VC Fund Size is Good Indicator of Required Exit Size

One important consideration for entrepreneurs out raising money is the desired exit size for any given investor. Meaning, all investors want to make great returns, but the size and scale of the desired return varies based on the size and scale of the venture fund. When raising a seed round or small series A from a $25 million fund, if the investor bought in at a $2 million or $3 million valuation and the company sells for $25 million, there’s a good chance everyone will be very happy. Now, if an investor from a $300 million fund bought a small stake in the Series A round and the company sold for $25 million, the investor wouldn’t be happy. Why? Turning $500k into $5 million doesn’t move the needle for a $300 million fund.

Consider the 27x rule for venture fund aggregate investments. It says that for any given fund size, they need an aggregate exit amount equal to 27 times the size of the fund to be top quartile investors — this requires big exits. Similarly, one venture fund I know doesn’t feel it was a quality exit unless they returned at least 10% of the fund back to their LPs (see Ask Prospective Investors About the Ideal Exit). If the average venture fund owns 10% of a portfolio company, and needs to return at least 10% of the fund size to their LPs in the event of an exit, the target for a typical exit needs to be the size of the investor’s fund, or larger.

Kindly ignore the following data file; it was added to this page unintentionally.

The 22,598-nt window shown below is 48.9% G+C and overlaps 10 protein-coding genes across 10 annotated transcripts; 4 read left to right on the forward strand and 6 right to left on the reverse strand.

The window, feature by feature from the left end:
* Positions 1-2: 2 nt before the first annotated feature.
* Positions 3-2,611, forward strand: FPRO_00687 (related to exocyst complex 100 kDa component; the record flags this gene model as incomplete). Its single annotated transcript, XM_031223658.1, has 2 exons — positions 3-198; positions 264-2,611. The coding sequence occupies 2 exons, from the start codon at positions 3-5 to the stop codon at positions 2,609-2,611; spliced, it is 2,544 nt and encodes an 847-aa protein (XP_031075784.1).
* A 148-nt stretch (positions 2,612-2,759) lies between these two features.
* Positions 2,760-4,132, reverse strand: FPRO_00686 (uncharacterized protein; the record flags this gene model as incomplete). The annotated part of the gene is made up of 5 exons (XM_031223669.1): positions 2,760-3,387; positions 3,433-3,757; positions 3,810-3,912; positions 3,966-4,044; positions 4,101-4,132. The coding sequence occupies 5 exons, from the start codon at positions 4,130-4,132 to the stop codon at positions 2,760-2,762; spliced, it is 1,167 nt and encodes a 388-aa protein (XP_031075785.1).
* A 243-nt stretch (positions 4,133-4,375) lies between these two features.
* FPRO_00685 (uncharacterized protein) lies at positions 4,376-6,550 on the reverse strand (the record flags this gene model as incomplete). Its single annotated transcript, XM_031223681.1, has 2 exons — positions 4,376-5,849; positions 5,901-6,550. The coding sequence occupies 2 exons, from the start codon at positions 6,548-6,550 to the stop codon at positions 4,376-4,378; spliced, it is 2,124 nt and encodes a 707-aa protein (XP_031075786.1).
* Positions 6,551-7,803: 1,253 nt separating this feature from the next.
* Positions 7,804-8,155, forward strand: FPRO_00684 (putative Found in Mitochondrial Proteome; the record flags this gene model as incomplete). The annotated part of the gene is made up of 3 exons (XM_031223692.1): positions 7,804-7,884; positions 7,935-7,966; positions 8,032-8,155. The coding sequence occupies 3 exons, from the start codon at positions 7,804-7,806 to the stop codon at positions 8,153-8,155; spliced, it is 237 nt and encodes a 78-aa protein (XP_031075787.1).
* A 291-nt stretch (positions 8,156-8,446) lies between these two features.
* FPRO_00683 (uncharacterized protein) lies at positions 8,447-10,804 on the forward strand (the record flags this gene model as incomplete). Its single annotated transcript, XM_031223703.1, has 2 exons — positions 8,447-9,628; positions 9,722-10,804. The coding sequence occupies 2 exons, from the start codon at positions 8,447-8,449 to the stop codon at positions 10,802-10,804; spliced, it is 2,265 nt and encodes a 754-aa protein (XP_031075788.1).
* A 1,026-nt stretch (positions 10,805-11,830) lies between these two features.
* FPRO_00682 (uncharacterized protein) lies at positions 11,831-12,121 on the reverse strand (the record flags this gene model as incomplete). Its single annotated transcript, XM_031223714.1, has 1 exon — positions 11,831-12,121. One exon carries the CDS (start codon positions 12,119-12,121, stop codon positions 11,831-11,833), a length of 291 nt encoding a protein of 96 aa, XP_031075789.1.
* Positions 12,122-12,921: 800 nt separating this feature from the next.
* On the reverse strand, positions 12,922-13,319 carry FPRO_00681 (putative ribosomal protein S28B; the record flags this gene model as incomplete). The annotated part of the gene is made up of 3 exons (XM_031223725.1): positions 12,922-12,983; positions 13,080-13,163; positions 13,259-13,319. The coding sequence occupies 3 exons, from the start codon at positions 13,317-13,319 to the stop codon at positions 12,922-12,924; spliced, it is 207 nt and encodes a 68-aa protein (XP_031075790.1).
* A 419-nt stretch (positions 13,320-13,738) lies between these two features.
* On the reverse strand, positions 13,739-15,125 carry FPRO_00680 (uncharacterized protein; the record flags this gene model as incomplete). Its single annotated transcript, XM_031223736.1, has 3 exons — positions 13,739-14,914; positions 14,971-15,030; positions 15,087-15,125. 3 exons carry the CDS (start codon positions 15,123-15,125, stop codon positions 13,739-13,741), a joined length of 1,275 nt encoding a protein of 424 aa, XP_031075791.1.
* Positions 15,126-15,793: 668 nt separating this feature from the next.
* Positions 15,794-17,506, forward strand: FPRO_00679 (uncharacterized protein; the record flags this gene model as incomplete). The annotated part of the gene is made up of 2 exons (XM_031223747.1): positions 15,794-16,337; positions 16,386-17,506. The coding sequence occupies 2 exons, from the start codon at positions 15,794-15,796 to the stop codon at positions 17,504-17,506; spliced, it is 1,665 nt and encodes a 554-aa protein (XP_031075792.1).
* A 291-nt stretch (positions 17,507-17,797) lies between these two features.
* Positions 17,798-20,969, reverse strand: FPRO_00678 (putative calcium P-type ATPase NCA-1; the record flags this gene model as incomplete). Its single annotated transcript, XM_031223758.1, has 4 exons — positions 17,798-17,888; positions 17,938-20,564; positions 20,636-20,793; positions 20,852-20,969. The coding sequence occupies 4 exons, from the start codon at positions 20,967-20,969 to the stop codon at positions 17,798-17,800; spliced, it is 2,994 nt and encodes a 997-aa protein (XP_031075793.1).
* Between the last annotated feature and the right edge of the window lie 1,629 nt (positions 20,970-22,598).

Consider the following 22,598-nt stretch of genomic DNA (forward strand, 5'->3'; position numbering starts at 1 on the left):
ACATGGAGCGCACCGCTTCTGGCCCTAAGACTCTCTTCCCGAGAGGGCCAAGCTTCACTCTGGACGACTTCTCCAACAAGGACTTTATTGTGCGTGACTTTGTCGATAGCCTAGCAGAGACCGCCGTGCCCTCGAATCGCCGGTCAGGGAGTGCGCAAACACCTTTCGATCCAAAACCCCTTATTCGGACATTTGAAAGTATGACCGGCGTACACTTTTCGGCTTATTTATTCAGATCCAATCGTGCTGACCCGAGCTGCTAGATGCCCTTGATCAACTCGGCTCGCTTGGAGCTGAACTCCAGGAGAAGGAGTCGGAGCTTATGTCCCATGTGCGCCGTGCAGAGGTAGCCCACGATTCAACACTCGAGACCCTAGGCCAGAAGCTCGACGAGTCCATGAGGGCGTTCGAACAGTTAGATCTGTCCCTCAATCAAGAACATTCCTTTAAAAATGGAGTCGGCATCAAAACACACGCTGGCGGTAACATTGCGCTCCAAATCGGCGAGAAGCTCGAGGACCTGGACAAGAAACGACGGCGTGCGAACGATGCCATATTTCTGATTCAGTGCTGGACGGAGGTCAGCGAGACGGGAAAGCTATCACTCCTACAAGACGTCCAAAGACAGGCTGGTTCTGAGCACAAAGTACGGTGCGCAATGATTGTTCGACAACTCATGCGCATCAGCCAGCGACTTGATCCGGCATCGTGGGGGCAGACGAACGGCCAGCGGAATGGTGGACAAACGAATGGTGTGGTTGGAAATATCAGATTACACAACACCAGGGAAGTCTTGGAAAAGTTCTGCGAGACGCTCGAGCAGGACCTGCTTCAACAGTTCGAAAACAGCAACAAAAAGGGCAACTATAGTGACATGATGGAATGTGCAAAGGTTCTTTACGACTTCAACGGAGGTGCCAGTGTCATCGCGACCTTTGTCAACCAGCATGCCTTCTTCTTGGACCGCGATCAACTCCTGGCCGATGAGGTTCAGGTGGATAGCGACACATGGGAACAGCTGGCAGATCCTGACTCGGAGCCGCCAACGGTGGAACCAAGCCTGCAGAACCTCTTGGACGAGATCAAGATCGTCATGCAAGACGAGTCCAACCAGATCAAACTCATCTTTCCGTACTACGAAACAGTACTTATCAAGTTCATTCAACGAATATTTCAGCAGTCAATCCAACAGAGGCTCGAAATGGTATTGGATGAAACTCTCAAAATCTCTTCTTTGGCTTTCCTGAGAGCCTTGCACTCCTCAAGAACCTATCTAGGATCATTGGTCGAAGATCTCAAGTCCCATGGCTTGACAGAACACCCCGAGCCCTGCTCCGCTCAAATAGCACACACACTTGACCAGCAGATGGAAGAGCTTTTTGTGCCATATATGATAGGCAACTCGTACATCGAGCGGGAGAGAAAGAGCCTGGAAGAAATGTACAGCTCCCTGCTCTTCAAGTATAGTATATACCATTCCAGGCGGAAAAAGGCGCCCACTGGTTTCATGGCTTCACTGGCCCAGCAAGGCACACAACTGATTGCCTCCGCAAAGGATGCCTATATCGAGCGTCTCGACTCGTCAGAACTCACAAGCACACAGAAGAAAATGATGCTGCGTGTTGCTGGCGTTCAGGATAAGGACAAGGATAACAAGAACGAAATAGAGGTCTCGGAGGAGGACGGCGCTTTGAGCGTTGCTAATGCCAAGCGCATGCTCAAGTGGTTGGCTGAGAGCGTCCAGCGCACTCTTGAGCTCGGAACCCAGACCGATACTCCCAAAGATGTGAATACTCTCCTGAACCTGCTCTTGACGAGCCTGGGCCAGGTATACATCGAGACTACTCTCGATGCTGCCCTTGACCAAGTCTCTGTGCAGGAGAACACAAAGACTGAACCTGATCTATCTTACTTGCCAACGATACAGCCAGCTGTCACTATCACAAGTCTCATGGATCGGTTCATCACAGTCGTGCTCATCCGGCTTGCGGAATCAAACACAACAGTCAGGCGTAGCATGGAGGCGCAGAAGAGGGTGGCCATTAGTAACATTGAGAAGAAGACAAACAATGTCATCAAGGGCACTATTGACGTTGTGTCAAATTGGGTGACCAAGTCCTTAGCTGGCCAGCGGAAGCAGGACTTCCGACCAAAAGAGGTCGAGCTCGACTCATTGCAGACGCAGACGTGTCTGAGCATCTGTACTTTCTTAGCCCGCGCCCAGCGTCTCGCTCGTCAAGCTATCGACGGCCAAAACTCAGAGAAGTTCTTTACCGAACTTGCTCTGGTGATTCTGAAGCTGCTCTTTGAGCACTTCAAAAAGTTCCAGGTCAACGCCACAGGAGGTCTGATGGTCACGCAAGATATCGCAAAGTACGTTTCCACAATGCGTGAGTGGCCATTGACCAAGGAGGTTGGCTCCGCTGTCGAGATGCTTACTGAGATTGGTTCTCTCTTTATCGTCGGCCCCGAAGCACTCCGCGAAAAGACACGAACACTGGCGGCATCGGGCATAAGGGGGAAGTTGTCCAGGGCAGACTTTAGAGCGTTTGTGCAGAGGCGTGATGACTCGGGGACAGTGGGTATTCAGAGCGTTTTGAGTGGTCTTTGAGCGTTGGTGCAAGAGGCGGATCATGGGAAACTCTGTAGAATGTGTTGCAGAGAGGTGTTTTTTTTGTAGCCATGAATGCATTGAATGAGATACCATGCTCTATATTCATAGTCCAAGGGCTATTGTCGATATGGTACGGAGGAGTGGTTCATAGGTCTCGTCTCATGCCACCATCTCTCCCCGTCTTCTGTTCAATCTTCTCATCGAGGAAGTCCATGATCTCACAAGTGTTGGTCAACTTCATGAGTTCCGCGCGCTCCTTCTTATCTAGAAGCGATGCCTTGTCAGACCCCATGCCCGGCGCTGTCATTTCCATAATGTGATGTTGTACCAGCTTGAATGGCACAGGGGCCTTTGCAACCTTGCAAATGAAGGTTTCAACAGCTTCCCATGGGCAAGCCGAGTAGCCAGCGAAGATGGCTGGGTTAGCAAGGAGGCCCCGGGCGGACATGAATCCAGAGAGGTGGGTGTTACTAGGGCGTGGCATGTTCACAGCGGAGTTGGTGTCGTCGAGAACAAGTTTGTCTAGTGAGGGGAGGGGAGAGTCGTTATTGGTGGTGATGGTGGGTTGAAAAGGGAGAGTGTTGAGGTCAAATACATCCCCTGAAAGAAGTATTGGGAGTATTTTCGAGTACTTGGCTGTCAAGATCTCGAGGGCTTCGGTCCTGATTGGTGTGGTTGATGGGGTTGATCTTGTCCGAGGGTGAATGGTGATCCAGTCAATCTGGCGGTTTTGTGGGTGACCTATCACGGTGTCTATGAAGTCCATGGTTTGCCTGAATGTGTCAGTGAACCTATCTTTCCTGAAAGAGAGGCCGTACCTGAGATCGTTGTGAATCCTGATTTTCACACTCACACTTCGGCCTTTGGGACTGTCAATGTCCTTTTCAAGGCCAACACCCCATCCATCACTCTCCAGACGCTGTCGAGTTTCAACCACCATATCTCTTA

Entrepreneurs would do well to know that the VC fund size is a good indicator of minimum required exit size for everyone to be happy. The larger the fund, the larger the required exit.

What else? What are some more thoughts on the idea that VC fund size is a good indicator of required exit size?

4 thoughts on “VC Fund Size is Good Indicator of Required Exit Size

  1. “Entrepreneurs would do well to know that the VC fund size is a good indicator of minimum required exit size for everyone to be happy. The larger the fund, the larger the required exit.”

    So if I read this right, you’re saying that a firm with a $100M is looking for a $100M exit? Just trying to clarify to make sure I understood the rule correctly.

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